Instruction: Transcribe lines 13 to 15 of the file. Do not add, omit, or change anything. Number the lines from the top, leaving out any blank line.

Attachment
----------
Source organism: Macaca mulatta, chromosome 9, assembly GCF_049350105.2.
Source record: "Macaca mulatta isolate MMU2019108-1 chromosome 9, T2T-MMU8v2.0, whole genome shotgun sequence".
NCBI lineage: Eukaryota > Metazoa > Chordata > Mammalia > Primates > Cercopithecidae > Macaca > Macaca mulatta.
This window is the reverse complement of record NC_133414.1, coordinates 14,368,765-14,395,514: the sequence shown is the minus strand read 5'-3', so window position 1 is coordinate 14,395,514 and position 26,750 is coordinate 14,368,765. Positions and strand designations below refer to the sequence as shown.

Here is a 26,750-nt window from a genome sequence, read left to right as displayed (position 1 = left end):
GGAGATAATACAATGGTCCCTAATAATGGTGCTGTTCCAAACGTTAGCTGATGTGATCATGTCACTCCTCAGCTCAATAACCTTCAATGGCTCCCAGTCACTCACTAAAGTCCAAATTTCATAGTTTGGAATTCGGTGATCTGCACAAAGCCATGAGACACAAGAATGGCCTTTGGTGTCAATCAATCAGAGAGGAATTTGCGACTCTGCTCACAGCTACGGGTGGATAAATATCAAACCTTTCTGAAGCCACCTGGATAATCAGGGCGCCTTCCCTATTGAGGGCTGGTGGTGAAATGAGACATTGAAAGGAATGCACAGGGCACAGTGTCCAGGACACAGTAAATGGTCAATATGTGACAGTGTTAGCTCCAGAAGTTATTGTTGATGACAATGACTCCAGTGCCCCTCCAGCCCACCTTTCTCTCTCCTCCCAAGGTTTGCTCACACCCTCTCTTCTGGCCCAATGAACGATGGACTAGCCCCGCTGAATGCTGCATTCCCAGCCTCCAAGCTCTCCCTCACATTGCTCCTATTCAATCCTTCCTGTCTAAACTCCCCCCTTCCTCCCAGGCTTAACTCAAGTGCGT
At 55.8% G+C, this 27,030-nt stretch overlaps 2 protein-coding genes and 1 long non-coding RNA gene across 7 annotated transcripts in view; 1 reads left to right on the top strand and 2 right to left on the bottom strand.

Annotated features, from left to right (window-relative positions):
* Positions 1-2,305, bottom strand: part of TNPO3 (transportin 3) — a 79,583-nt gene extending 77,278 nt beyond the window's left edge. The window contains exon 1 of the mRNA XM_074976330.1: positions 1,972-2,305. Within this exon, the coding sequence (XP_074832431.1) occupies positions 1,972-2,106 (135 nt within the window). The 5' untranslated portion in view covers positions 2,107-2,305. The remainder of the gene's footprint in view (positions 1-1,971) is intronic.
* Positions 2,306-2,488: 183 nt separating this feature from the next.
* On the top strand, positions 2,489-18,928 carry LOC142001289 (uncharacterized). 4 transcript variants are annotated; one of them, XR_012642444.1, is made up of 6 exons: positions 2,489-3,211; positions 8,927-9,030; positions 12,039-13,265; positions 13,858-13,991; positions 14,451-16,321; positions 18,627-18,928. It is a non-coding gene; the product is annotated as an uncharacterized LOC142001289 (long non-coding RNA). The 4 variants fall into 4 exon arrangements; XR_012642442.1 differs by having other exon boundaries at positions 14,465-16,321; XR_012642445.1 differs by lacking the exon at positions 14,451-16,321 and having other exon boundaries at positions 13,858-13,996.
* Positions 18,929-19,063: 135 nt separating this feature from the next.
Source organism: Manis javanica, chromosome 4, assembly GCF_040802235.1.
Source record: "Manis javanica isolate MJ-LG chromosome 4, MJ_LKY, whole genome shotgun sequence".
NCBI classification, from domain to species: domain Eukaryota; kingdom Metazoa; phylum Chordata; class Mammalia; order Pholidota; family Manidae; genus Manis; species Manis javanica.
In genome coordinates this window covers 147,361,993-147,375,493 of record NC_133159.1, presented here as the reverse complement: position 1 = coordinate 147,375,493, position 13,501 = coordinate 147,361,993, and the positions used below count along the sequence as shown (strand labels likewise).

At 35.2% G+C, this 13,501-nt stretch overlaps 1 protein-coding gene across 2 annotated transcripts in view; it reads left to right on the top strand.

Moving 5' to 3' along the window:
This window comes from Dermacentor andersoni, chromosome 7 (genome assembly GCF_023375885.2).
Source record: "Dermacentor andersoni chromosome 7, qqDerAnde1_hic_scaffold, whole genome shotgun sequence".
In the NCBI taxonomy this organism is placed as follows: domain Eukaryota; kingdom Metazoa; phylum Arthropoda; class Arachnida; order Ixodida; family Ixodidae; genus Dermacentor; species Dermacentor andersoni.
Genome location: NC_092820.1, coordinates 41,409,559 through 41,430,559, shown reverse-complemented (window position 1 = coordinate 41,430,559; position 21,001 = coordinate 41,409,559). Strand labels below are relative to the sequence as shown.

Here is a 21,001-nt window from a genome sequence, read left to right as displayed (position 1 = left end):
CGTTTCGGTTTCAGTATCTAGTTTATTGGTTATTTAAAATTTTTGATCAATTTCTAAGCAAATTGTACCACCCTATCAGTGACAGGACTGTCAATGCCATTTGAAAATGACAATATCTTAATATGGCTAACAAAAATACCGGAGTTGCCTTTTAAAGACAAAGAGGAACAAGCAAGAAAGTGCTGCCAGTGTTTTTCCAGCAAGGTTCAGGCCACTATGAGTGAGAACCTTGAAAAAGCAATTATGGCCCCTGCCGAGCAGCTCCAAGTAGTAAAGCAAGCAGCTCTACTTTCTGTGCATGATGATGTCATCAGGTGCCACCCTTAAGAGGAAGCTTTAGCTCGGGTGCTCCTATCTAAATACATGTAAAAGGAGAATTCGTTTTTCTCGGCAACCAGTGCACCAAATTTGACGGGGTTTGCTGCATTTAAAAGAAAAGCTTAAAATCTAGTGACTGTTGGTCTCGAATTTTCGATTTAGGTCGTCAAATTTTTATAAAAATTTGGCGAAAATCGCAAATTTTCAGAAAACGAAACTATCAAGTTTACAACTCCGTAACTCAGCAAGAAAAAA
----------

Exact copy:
Source organism: Manis javanica, chromosome 4, assembly GCF_040802235.1.
Source record: "Manis javanica isolate MJ-LG chromosome 4, MJ_LKY, whole genome shotgun sequence".
NCBI classification, from domain to species: domain Eukaryota; kingdom Metazoa; phylum Chordata; class Mammalia; order Pholidota; family Manidae; genus Manis; species Manis javanica.